Sat, Jun 18, 2011
Publishes Guidelines For Pilots In Handling LTE
The U.S. Department of the Interior has issued a Safety Alert
for its pilots following an incident in which an aircraft
experienced a Loss of Tail Rotor Effectiveness (LTE).
On Friday, June 3, a Bell 407 with three people on board
experienced an LTE while flying a fire reconnaissance mission in
mountainous terrain. The aircraft was operating at a density
altitude greater than 11,000 feet at 125-150 feet above the terrain
and between 40-45 knots airspeed when the pilot initiated a 180
degree turn to the right. During the turn the aircraft experienced
turbulent winds and began to “sink”. When the pilot
added power and left pedal to arrest the rate of descent the pilot
was unable to control the aircraft heading and stop the right turn.
After two 360° turns the pilot slightly lowered the collective
and increased the airspeed. The pilot regained control of the
aircraft 30-50 feet above the trees after the aircraft had made
three 360° turns.
After regaining control of the aircraft the pilot and crew
elected to continue the mission. The crew decided to abort the
mission 10 to 20 minutes later due to increasing wind and
FAA Advisory Circular (AC) 90-95 identifies LTE as a critical,
low-speed aerodynamic flight characteristic which can result in an
un-commanded rapid yaw rate which does not subside of its own
accord and, if not corrected, can result in the loss of aircraft
control. Factors that increase the likelihood of encountering LTE
- High Density Altitude - Low Airspeed - Poor Performance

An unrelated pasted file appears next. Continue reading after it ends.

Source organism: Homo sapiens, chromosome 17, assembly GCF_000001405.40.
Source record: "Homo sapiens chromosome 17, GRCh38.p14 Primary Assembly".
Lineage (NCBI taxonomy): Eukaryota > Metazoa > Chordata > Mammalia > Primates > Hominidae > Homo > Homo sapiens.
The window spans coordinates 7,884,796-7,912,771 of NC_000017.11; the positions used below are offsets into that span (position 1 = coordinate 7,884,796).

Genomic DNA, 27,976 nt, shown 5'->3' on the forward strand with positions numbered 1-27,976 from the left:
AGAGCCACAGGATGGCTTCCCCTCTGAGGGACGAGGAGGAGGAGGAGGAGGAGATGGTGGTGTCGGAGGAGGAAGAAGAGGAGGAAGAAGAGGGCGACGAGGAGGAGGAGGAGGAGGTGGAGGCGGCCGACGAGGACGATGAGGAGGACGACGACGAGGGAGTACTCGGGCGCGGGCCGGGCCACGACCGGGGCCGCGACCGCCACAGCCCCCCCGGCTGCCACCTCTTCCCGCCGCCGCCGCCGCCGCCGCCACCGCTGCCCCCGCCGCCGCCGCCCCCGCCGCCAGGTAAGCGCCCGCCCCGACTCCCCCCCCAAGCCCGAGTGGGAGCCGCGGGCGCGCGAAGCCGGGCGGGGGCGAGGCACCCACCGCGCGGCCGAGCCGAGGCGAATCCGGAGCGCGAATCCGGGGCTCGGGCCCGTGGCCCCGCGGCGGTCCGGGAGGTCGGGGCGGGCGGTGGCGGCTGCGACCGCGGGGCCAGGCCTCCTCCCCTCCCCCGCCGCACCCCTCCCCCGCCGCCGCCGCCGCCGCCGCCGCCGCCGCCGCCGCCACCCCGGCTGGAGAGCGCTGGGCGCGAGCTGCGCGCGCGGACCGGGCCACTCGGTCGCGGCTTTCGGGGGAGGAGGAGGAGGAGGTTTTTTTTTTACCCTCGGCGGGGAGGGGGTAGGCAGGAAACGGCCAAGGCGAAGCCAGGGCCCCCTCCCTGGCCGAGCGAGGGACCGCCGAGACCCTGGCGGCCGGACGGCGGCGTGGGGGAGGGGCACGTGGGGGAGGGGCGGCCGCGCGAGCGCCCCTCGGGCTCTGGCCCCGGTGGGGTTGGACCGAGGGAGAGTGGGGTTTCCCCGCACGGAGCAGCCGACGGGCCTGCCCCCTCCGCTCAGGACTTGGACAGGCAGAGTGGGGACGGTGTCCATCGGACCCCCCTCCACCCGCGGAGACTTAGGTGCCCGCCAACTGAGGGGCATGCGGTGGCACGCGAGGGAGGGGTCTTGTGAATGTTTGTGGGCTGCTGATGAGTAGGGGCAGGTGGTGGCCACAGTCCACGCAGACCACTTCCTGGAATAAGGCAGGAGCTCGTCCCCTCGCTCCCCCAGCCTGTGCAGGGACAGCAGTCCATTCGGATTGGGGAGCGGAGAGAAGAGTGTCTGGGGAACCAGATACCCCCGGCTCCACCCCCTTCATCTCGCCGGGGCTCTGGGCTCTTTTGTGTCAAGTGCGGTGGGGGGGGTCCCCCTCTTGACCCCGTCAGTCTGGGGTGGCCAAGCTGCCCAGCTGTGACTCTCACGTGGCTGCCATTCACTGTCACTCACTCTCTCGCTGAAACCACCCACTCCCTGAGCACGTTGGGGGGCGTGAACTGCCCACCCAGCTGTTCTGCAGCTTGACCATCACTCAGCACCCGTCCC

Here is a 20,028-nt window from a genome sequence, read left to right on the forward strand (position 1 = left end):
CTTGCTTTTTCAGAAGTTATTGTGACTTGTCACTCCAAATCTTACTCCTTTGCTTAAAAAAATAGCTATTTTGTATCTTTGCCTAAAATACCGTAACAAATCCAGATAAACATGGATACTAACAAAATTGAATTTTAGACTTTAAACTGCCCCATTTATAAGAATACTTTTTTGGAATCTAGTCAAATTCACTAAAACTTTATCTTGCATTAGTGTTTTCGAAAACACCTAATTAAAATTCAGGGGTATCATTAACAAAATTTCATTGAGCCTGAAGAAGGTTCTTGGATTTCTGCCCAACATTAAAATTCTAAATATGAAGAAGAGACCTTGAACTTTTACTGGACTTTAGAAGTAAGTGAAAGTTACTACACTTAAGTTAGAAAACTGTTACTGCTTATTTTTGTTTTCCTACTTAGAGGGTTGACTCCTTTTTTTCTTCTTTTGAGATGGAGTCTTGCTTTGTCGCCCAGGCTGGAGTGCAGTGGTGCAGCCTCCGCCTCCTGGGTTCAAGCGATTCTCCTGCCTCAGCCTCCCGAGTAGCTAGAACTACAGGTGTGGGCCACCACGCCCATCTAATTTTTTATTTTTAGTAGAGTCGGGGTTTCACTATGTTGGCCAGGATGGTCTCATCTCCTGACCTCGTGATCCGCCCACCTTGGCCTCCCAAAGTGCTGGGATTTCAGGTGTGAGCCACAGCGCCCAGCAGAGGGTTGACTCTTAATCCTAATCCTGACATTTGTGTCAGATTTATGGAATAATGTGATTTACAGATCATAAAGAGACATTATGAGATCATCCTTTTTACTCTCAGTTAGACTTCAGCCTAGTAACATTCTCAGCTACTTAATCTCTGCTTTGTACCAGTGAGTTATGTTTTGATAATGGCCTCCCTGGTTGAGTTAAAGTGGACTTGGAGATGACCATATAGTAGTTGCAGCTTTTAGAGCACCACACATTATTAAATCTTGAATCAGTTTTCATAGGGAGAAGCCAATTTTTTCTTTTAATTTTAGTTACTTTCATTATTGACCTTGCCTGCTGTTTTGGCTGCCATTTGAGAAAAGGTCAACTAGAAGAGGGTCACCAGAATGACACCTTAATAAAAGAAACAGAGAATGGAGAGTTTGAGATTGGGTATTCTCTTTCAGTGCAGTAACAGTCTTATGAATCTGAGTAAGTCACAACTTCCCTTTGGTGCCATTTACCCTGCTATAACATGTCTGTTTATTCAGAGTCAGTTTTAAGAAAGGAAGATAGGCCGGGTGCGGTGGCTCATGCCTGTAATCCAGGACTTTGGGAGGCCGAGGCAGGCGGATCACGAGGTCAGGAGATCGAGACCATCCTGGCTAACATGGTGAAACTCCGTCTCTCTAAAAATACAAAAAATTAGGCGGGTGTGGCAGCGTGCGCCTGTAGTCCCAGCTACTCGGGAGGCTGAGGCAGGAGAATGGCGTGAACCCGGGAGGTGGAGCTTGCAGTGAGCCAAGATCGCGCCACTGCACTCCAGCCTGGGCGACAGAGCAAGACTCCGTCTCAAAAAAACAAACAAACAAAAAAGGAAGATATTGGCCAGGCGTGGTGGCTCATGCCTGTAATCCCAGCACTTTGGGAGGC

- High Gross Weight - Low Rotor RPM - Poor Pilot technique
While LTE is not a mechanical failure of the tail rotor system,
the potential for encountering LTE is increased (and the ability to
escape from LTE is reduced) if the tail rotor has not been rigged
While pilots must always comply with the procedures listed in
their aircraft’s operating manual AC 90-95 recommends the
following techniques to recover from LTE :
- Apply full pedal opposite of the direction of the turn.
- Increase airspeed.
- Reduce power if altitude permits.
Thorough pre-flight planning is essential to preventing an LTE
event. Avoiding LTE is best accomplished by flight crews being
knowledgeable and avoiding conditions conducive to LTE. Flight
crews can significantly reduce LTE exposure by using the proper
performance charts, loading the aircraft appropriately, maintaining
awareness of winds, and flying conservatively during hot, high or
heavy conditions. If an LTE event occurs the mission should be
aborted and the aircraft returned to base. If unusual flight
characteristics are experienced during an LTE event, land as soon
as is practical and have the aircraft inspected in order to ensure
no damage has occurred.
LTE events must be immediately reported to local and regional
aviation managers. The event should also be documented in a SAFECOM
for accident prevention purposes.
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